Kidney nontumor

Glomerular disease

Inherited glomerular disease

Fabry disease

Last author update: 6 November 2017
Last staff update: 13 September 2021

Copyright: 2002-2022,, Inc.

PubMed Search: Fabry’s disease [title] "loattrfree+full+text"[sb]

Nikhil Sangle, M.D.
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Cite this page: Sangle N. Fabry disease. website. Accessed August 10th, 2022.
Definition / general
  • Also called alpha-galactosidase A deficiency, angiokeratoma corporis diffusum universale
  • X linked (Xq22.1) recessive lysosomal storage disease which causes deficiency in lysosomal alpha-galactosidase A, which catabolizes neutral glycosphingolipids
  • Deficiency causes intracellular accumulation of galabiosylceramide (ceramide trihexoside) and digalactosyl ceramide within skin, renal glomeruli, renal tubular epithelium, blood vessels, corneal epithelium, myocardium and ganglion cells
Clinical features
  • Affects 1 per 40,000
  • Highly penetrant in hemizygous males with symptoms at infancy or childhood
  • Later presentation in heterozygous females, who have more variable severity due to variable lyonization of X chromosome and may have normal leukocyte alpha-galactosidase A activity
  • Clinical symptoms include angiokeratomas on skin of abdomen, buttocks, lips, genitalia and upper thighs
  • Also hematuria and proteinuria progressing to renal failure, corneal dystrophy and recurrent shooting pains in legs
  • Death due to renal, cardiac or cerebrovascular disease at age 40+ years
  • Low blood or urine levels of alpha-galactosidase by enzymatic assay (may be normal in female heterozygotes)
  • Elevated ceramide trihexoside in urine by thin layer chromatography
  • Immunostains for ceramide trihexoside
  • In women, must perform DNA mutation analysis of alpha-galactosidase A gene to exclude carrier state
  • Patients may present with advanced disease identifiable only by ultrastructural studies (Ultrastruct Pathol 2010;34:307)
Case reports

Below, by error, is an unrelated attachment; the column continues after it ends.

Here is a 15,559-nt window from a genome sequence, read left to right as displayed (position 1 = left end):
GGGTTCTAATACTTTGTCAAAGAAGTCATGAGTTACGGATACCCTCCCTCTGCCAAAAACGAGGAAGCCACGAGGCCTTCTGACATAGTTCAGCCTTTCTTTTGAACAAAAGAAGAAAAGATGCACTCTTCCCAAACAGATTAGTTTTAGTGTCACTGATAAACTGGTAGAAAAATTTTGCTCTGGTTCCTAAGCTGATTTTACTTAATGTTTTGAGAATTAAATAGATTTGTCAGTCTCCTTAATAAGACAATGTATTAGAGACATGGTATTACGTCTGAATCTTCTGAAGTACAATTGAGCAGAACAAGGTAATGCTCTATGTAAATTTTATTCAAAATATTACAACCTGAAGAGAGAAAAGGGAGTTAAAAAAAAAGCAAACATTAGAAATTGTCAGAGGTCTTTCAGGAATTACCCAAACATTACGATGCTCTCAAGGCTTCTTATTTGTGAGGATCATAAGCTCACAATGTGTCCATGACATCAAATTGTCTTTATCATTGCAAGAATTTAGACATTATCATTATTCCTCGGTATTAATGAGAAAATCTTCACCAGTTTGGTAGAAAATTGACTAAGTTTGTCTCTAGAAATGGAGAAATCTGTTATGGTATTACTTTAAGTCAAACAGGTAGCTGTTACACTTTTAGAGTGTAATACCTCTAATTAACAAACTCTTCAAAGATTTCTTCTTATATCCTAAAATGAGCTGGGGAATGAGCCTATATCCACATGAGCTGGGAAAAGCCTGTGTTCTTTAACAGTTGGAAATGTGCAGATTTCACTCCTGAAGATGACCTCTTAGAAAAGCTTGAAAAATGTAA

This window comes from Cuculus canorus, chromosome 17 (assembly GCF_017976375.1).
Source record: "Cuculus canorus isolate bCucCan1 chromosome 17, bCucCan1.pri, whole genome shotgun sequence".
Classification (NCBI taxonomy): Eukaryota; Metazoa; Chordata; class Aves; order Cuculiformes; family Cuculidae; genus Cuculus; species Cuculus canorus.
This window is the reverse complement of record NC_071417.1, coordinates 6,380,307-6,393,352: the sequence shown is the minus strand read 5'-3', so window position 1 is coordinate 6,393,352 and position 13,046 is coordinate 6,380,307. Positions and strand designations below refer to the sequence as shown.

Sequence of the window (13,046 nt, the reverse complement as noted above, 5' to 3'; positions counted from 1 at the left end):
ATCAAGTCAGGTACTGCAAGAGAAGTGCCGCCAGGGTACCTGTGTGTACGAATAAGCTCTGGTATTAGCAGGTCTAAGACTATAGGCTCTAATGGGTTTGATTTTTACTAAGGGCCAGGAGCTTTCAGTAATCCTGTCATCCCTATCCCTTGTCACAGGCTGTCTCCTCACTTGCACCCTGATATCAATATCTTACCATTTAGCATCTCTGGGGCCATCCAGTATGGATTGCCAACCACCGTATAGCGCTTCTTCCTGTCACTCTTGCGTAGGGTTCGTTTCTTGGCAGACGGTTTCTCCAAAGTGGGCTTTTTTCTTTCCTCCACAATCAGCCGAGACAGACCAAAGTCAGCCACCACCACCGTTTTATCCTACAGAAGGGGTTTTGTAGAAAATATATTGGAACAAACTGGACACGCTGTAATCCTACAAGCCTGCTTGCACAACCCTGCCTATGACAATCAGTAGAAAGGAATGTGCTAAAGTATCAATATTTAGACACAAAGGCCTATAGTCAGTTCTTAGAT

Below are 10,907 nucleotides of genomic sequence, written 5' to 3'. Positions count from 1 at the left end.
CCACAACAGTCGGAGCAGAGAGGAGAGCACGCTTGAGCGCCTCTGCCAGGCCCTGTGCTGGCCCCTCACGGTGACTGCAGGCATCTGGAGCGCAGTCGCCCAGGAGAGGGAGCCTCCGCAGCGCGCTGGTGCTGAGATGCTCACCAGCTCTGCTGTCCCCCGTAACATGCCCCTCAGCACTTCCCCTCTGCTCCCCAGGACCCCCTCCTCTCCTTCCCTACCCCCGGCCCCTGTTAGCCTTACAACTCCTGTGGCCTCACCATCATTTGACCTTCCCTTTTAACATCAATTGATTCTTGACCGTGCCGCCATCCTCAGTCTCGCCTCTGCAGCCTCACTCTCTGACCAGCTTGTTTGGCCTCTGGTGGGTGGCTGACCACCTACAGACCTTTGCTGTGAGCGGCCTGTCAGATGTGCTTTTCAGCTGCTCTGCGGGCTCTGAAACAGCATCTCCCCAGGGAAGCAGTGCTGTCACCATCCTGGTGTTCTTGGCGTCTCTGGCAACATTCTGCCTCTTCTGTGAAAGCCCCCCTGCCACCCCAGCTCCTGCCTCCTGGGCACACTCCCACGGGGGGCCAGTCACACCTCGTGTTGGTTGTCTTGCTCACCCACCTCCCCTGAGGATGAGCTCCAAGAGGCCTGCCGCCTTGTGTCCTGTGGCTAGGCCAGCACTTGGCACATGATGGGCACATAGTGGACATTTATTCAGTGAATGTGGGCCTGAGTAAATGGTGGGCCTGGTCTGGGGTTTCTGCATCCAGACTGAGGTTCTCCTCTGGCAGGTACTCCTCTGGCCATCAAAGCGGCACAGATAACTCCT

• Recombinant human alpha-galactosidase A replacement therapy
Microscopic (histologic) description
  • Enlarged and bubbly, clear vacuoles in visceral epithelium (demonstrated by trichrome stain), parietal epithelium, mesangial cells, endothelial cells, vascular smooth muscle and distal tubular cells
  • Narrowing and thrombosis of arteries and arterioles
  • Patchy tubular atrophy and interstitial fibrosis
  • Progression to focal segmental and global glomerulosclerosis
Microscopic (histologic) images

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Various images including EM

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Global sclerosis,
segmental sclerosis
with moderate
interstitial fibrosis

Immunofluorescence description
  • Negative
Positive stains
  • PAS, Oil red O, Sudan black and Luxol fast blue (stain glycolipid and phospholipid-like material)
Electron microscopy description
  • Characteristic single membrane bound intracellular inclusions (myelin-like figures, zebra bodies), that are 0.1 to 10 microns in diameter, round and lamellated with concentric electron dense layers, found in endothelial and smooth muscle cells, myocardium, fibroblasts and glomerular epithelium; deposits reduced after enzyme therapy (Clin Nephrol 2009;71:550)
  • Changes also present in urine sediment (Arch Pathol Lab Med 1981;105:361)
Electron microscopy images

Images hosted on other servers:
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Electron dense lamellar
inclusion bodies in
cytoplasm of skin
Molecular / cytogenetics description
Differential diagnosis
  • Foam cell change of Gaucher’s disease, gangliosidoses, fucosidosis, mucopolysaccharidoses (all have different intracellular distribution and ultrastructural features of inclusions, lack electron dense myeloid bodies and can detect by laboratory assays)
  • Treatment with chloroquine, amiodarone or aminoglycosides (have similar myelin-like figures, Hum Pathol 2003;34:285)
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